#BeA10
I once had a friend give me the advice of “Be A 10” and honestly it is probably the best advice I received all year. One time I was venting frustrations about how I felt I wasn’t good enough at my job. He asked if a student had every come in to talk to me outside of a meeting, and I said yes. He asked if a student had every asked me for advice or talked to me about a personal issue, and I said yes. He asked if a student had ever asked me for a favor or thanked me for my work, and I said yes. He made the point that I had made a difference in those student’s lives already, and they trusted me enough to engage outside of 1:1s or events. He had me reflect on the many GAs that I interacted with when I was an undergrad and I remembered how many of them made such a positive difference in my life. He told me, “Amanda, your students need you. So no matter how bad of a day you are having or what else is going on, you have to Be A 10 for your students, because you’re making a bigger difference in their life than you know.” That conversation resonated with me stronger than I would have ever expected. I can make mistakes and I can have bad days but I need to always give my best. For them.

Disclaimer to the point above: it’s okay to “be a student” some days. It’s okay if you have bad days. Hopefully you have a supervisor like mine that you can be 110% honest with and explain when you are having those hard days. However, #BeA10 really changed my perspective on my bad days (context point: this conversation on #BeA10 was after the breakdown mentioned above, hence why I felt like I wasn’t doing well enough). You can have bad days, but that does not give me an excuse to not do my best. I can have bad days, but don’t let my students see. But if I do let them see, I need to be real and raw. Why don’t I want them to see? Because I want to be the foundation for them. Nothing is worse than going to talk to someone about a bad day and them breaking down with worse news. It makes you feel like your problems aren’t worth it, right? I would never want that for my students. At the same time though, I want to lead by example. If I am real and raw and they see me battle my challenges and overcome it in a healthy way, then hopefully they will see that I am human with struggles but I can successfully overcome them so they can too.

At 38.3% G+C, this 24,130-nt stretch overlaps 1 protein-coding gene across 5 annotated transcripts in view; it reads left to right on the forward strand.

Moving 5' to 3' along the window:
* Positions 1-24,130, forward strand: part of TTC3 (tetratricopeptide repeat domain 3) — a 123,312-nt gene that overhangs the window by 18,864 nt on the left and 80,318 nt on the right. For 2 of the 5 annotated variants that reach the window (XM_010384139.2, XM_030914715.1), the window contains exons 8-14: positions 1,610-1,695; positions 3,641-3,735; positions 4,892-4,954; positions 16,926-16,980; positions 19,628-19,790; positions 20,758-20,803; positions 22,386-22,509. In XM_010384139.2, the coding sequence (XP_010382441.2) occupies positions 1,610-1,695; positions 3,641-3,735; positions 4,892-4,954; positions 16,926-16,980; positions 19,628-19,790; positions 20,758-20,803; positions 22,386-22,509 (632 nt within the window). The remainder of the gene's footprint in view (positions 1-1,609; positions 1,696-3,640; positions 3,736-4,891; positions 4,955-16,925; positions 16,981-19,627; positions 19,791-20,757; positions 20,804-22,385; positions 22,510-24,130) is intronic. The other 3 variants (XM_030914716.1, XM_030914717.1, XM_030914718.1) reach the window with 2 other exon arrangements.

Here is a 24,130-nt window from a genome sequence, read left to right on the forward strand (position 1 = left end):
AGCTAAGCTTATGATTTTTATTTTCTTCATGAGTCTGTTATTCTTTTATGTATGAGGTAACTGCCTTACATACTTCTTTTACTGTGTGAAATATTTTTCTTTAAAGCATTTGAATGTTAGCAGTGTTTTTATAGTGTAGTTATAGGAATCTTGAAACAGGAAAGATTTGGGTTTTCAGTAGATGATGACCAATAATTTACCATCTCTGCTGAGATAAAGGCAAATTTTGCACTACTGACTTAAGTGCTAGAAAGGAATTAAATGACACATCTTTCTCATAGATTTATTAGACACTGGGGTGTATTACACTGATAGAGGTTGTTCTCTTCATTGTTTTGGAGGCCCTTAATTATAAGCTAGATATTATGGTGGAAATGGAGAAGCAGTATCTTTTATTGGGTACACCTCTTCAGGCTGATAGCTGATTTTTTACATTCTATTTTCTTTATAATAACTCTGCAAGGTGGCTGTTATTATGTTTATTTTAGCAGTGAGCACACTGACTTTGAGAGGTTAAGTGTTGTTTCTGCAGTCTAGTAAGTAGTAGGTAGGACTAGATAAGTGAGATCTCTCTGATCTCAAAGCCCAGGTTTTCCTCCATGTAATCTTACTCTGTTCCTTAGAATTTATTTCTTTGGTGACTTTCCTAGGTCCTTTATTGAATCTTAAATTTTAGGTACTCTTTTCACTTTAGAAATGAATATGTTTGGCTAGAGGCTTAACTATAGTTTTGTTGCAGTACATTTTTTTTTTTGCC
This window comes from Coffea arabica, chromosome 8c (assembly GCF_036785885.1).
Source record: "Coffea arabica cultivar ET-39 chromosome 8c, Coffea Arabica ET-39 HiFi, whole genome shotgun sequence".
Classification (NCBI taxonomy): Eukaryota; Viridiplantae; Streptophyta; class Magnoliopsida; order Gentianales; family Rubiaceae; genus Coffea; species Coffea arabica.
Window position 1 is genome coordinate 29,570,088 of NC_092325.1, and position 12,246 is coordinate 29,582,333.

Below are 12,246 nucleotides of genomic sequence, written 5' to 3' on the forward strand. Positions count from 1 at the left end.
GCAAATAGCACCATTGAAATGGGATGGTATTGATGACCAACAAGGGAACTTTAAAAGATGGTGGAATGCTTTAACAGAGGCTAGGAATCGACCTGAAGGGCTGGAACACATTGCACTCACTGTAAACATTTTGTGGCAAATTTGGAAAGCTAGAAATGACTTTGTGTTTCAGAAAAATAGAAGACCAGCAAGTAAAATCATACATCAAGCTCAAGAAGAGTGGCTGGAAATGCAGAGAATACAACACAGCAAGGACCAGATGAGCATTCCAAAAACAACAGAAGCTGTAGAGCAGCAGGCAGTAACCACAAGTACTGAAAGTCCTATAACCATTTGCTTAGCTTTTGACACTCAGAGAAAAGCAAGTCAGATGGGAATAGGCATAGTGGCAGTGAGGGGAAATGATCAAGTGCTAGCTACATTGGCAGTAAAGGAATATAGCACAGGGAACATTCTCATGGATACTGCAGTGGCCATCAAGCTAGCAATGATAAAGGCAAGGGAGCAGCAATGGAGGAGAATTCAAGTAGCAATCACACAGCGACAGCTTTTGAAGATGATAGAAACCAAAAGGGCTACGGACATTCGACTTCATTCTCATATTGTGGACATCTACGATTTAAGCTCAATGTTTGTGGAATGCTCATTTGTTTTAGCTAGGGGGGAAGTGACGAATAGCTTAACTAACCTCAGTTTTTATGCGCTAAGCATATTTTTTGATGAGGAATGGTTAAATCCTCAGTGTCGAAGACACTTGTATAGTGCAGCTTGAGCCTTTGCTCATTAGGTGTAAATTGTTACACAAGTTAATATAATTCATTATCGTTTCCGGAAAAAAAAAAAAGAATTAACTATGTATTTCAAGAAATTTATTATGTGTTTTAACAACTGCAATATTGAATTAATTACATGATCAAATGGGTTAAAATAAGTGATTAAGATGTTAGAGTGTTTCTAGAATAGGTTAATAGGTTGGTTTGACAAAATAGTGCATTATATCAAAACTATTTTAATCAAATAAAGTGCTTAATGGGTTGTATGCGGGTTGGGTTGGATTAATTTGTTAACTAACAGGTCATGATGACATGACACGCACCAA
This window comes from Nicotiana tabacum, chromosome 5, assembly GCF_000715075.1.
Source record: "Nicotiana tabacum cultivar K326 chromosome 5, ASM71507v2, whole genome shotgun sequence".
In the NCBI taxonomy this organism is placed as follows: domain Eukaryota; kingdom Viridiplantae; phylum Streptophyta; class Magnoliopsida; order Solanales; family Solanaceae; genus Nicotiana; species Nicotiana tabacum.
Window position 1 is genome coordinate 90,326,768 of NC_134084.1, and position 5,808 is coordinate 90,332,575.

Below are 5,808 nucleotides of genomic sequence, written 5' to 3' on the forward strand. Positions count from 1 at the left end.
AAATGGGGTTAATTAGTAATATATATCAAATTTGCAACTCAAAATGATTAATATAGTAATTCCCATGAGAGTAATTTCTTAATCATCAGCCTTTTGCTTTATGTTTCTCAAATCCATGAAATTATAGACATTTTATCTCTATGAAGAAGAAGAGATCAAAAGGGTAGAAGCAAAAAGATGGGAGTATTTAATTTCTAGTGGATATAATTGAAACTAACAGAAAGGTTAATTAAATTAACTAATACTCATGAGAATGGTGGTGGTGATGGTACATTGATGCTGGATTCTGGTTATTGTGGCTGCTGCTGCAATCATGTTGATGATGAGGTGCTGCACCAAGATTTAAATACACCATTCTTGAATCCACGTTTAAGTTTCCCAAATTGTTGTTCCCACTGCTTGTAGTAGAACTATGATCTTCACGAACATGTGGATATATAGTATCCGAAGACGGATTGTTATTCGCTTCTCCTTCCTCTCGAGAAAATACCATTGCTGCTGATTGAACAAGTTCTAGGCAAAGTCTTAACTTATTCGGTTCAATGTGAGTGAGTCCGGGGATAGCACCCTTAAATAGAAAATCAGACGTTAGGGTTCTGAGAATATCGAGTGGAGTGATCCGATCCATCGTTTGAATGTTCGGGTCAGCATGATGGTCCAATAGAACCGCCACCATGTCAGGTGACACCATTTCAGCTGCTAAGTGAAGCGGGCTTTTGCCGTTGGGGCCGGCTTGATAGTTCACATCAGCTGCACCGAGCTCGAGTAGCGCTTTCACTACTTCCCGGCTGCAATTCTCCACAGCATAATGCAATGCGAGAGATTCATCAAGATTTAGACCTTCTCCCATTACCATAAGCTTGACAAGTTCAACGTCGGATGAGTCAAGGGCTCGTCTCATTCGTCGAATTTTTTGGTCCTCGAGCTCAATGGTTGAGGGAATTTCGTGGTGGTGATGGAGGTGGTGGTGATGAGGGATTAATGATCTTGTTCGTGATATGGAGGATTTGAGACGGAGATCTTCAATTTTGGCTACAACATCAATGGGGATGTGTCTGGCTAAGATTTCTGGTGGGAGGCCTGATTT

I wrote #BeA10 on my mirror in my bathroom. Every morning I would look at it while getting ready and be reminded of my passion and my purpose. Not only that, but it reminded me why I love to do what I do. I’m here my students. I’m here to support them. I’m here to advise them. I’m here for them. And if I can challenge myself every morning to #BeA10 and be the best advisor that I can be, then I am sure to have a good day.

You have a community of hundreds of grads that are going through the SAME EXACT STRUGGLES. 
If you’re like me, you may usually assume that if you are facing an issue, everyone else in your life has all their stuff completely figured out and you are the only one that is struggling. HAH. I laugh because it is so ridiculous, yet I believe it to be true so often. I cannot express how much relief I feel in hearing two simple words: “me too”. One of the best things to happen during my #SAgrad time is finding the #SAgrad community on Twitter. It may sound silly, but it honestly has been such a relief to find an uplifting and support community that is there for the “me too” moments in my grad adventure. I can’t solve every problem and I don’t have every answer. But often times, someone else does. And when none of us have an answer, we simply find comfort in “me too” and know that we will work through the challenge together. I sometimes think we feel like we have to prove ourselves by doing something alone, which everything we have every learned really proves that we are better when we are together. I am so thankful for the community I have found and the friends I am making. I love the insight and inspiration that these fellow grads (and young SA pros) are willing to share. If I could collect every individual I have interacted with during those chats and put them all in the same university, I would be in heaven but I would never do it. I am thankful to have a diverse community with a variety of backgrounds and perspectives that relate to my issues but provide new insights that I never would have discovered on my own. But the coolest part of this community? Who knows which of these members will be my colleagues in the future. And that excites me more than anything.

I am here to help you.
Please reach out if there is any support I can provide you. I would love to hear ideas for future blogs. I hope that this blog can be as much of an external processing/reflection process for myself as it can be a tool or relatable piece for you. If you have any ideas you can comment, email me, or tweet me using @amanda_koslow .

Happy Sunday, friends. I hope you have a wonderful week.

XOXOXO, amandarae

 

quote of the day: “Be A 10”